(Adds more comment, updates prices)
* Yen main loser after BOJ message on Friday
* Dollar inches lower in rangebound morning trade
* Risk Fed officials may show more doubt over inflation outlook
* Sterling steady as Brexit negotiations start
* Graphic: World FX rates in 2017 tmsnrt.rs/2egbfVh
By Patrick Graham
LONDON, June 19 (Reuters) - The differing messages of the world’s major central banks on inflation and monetary policy prodded the dollar and euro higher against the yen on Monday, with traders eyeing a series of appearances by U.S. Federal Reserve officials this week.
Fed chief Janet Yellen’s confidence as her team raised interest rates for the third time in six months last week surprised investors who had expected more caution about the economy.
There are signs, however, that the market does not believe Fed forecasts that show it will be able to continue raising rates later this year and any signs of doubt from other Fed officials speaking this week may hurt the dollar.
The dollar was down just under 0.1 percent against the basket of currencies that measures its broader strength in morning trade in London.
“I think that the burden of proof for the dollar (to appreciate) is pretty high,” said Jeremy Stretch, head of currency strategy at CIBC in London.
“Even if there isn’t going to be any outright criticism of Yellen, if you don’t think U.S. (10-year government bond) yields are going to be above 2.20 percent then it is tough to buy into it.”
U.S. market interest rates point to a less than 40 percent chance of the Fed hiking rates once more by December and data on Friday showed investors had further reduced net bets on the dollar gaining ahead of last week’s Fed meeting.
Friday’s Bank of Japan meeting, however, played down even the chance of it beginning to reduce emergency stimulus for the economy and the yen was again weak on Monday, down 0.1-0.2 percent against the dollar and euro.
The positioning data also showed net bets on the euro at their highest in seven years and there was no discernible boost for the single currency from French President Emmanuel Macron’s landslide in parliamentary elections on Sunday.
“There are signs that the market may have gotten ahead of itself on the euro in the short-term,” said Societe Generale analyst Alvin Tan, pointing to the positioning numbers.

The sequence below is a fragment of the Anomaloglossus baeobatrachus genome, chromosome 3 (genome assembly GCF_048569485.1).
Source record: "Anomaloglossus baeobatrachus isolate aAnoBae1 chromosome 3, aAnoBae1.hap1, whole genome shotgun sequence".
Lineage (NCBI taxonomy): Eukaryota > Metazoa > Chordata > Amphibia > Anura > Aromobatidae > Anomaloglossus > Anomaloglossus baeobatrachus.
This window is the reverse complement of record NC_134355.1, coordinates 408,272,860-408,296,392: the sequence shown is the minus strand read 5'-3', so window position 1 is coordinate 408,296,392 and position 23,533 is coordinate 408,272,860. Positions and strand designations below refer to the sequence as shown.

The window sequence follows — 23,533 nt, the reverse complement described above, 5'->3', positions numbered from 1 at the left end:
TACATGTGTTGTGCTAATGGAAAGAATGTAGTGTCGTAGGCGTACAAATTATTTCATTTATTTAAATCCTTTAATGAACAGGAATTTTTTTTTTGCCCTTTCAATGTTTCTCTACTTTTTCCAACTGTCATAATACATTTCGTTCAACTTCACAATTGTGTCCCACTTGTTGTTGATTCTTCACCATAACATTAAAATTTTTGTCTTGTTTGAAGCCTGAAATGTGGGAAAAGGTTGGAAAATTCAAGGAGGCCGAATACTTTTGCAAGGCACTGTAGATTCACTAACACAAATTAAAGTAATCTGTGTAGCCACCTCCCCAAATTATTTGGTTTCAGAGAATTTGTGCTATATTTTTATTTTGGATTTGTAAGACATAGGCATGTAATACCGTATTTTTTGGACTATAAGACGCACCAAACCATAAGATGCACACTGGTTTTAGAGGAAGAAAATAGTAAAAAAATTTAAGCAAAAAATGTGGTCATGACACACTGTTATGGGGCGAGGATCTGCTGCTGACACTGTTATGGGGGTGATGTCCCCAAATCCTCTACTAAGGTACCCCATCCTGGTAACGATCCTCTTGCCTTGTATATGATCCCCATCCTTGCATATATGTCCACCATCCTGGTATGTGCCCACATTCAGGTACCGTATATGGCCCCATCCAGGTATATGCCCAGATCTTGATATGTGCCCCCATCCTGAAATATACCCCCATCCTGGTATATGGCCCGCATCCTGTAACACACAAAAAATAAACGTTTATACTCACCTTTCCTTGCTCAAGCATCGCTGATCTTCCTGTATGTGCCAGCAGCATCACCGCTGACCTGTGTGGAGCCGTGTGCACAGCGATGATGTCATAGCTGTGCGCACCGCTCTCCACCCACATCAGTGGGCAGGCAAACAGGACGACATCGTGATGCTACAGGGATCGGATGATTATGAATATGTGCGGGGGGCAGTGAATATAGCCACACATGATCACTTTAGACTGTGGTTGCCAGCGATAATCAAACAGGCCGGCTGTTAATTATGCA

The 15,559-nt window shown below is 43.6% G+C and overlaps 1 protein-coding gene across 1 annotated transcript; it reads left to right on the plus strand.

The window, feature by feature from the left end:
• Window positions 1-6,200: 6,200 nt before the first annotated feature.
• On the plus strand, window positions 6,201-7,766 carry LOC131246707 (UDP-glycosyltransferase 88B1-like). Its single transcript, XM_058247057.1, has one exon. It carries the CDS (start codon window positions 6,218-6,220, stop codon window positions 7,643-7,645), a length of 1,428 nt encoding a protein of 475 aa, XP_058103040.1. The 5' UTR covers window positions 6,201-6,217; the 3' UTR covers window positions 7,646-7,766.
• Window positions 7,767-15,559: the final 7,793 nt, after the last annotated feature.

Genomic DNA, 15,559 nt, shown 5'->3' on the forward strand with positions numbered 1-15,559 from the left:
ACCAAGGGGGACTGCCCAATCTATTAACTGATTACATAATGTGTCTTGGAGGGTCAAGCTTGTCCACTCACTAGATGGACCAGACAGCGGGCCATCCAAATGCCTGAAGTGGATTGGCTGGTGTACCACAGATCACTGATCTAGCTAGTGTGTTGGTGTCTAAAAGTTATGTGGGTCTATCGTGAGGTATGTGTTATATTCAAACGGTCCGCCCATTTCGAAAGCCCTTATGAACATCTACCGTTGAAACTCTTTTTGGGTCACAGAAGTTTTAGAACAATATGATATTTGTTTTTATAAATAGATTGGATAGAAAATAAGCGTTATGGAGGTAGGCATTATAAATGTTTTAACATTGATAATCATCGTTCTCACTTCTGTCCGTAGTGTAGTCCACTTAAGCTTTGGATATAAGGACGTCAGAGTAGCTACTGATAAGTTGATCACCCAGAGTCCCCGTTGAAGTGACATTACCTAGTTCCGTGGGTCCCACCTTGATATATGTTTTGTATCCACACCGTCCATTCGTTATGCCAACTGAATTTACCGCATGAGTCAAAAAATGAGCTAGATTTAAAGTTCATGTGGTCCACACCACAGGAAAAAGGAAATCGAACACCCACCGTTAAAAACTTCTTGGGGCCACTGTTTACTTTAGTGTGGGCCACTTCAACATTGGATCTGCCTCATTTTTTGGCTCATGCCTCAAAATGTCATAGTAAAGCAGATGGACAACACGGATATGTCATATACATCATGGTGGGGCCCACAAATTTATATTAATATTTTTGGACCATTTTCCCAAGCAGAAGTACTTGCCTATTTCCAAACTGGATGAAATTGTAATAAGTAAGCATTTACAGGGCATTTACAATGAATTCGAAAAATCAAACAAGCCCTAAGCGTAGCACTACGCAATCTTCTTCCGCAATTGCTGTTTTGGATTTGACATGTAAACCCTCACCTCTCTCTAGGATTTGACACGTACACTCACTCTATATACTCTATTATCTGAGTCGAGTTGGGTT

“Euro-dollar is also higher than expected from rate differentials We would thus temper our bullish medium-term euro view with short-term caution.”
Against the dollar, the euro was 0.1 percent higher at $1.1210 after gaining about 0.5 percent on Friday.
Sterling also inched higher around the formal start of negotiations on Britain’s planned exit from the European Union.
Speculation that a surprise election result earlier in June could generate a drift towards a “soft Brexit” has given the currency some support although many analysts expect newsflow from the talks to hurt.
“While medium-term (sterling) appreciation is still likely, the tail risks of a no-deal or disorderly Brexit scenarios have increased, and should weigh on (the pound),” currency strategists from Barclays wrote in a note to clients.
Prime Minister Theresa May is also still struggling to secure the support of Northern Ireland’s DUP party which she needs to proceed as a minority government after losing her majority 10 days ago.
The pound gained 0.2 percent to $1.2802 by 1105 GMT .
For Reuters Live Markets blog on European and UK stock markets see reuters://realtime/verb=Open/url=http://emea1.apps.cp.extranet.thomsonreuters.biz/cms/?pageId=livemarkets (Additional reporting by Masayuki Kitano in SINGAPORE and Shinichi Saoshiro in TOKYO, Editing by Jeremy Gaunt and Ed Osmond)